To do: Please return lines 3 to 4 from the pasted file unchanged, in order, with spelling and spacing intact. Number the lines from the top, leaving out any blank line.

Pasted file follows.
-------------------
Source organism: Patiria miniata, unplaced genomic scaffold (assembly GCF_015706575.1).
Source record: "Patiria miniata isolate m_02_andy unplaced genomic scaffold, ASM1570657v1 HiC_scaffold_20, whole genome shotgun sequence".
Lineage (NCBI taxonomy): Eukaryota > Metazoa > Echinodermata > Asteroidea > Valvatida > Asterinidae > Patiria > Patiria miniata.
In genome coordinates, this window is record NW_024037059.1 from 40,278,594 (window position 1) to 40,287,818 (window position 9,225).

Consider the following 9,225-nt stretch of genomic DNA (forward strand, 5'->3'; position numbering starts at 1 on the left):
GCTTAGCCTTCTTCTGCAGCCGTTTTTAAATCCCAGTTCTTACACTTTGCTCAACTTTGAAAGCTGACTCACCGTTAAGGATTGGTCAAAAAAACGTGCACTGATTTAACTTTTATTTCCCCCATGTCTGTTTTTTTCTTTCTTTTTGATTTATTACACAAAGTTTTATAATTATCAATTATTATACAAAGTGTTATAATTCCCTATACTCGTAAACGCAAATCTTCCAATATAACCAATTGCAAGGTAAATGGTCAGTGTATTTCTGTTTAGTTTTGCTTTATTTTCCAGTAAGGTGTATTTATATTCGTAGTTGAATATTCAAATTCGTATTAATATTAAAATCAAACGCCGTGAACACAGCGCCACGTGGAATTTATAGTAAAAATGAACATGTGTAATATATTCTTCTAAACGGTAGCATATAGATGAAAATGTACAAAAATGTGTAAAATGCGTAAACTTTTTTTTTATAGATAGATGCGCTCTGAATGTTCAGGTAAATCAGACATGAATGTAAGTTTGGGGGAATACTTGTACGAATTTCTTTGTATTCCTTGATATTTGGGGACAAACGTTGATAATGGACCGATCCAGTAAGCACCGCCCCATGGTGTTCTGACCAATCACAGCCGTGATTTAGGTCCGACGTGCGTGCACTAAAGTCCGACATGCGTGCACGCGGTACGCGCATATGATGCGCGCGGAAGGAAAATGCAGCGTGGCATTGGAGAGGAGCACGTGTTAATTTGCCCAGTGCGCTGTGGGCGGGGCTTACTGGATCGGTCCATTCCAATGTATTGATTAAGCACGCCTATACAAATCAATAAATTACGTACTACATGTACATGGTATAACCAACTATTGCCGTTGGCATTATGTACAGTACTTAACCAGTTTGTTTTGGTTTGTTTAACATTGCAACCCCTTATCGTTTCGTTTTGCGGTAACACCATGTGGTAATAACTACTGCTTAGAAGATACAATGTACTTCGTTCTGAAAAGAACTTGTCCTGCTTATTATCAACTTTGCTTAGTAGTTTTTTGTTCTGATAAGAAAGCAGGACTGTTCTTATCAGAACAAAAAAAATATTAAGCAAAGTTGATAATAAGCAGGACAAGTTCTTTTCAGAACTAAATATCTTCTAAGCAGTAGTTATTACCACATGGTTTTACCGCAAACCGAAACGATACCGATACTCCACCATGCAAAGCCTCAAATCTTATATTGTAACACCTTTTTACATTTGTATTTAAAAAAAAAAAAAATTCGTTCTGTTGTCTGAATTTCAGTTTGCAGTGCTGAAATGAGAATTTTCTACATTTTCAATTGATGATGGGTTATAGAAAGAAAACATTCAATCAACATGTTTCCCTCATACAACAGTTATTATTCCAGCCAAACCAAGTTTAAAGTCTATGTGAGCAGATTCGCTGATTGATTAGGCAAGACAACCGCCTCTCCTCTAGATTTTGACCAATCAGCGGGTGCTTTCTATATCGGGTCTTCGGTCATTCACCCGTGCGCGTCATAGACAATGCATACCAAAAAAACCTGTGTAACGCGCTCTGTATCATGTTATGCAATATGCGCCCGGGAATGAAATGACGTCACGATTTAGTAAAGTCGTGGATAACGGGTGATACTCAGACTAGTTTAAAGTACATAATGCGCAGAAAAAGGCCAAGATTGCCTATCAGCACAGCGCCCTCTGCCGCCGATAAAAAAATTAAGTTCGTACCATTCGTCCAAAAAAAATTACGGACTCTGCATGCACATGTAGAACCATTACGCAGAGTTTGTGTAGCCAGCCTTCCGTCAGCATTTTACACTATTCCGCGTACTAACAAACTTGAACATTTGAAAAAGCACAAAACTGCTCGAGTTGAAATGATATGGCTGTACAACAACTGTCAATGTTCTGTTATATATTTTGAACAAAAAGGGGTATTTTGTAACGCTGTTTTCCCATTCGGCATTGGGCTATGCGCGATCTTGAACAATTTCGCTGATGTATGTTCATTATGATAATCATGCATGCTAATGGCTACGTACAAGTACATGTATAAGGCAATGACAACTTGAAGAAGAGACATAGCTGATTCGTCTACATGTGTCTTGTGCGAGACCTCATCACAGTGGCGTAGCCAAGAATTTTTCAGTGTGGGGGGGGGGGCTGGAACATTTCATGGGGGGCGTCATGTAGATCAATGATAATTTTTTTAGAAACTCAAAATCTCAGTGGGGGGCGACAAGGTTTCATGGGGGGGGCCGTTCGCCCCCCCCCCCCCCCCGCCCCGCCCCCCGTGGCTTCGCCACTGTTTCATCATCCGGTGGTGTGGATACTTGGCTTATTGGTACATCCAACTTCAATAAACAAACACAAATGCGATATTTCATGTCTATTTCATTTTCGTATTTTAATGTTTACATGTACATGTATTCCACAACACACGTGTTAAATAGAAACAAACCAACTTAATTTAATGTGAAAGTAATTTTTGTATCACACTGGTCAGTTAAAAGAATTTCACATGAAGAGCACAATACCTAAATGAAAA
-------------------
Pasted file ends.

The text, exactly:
Lineage (NCBI taxonomy): Eukaryota > Metazoa > Echinodermata > Asteroidea > Valvatida > Asterinidae > Patiria > Patiria miniata.
In genome coordinates, this window is record NW_024037059.1 from 40,278,594 (window position 1) to 40,287,818 (window position 9,225).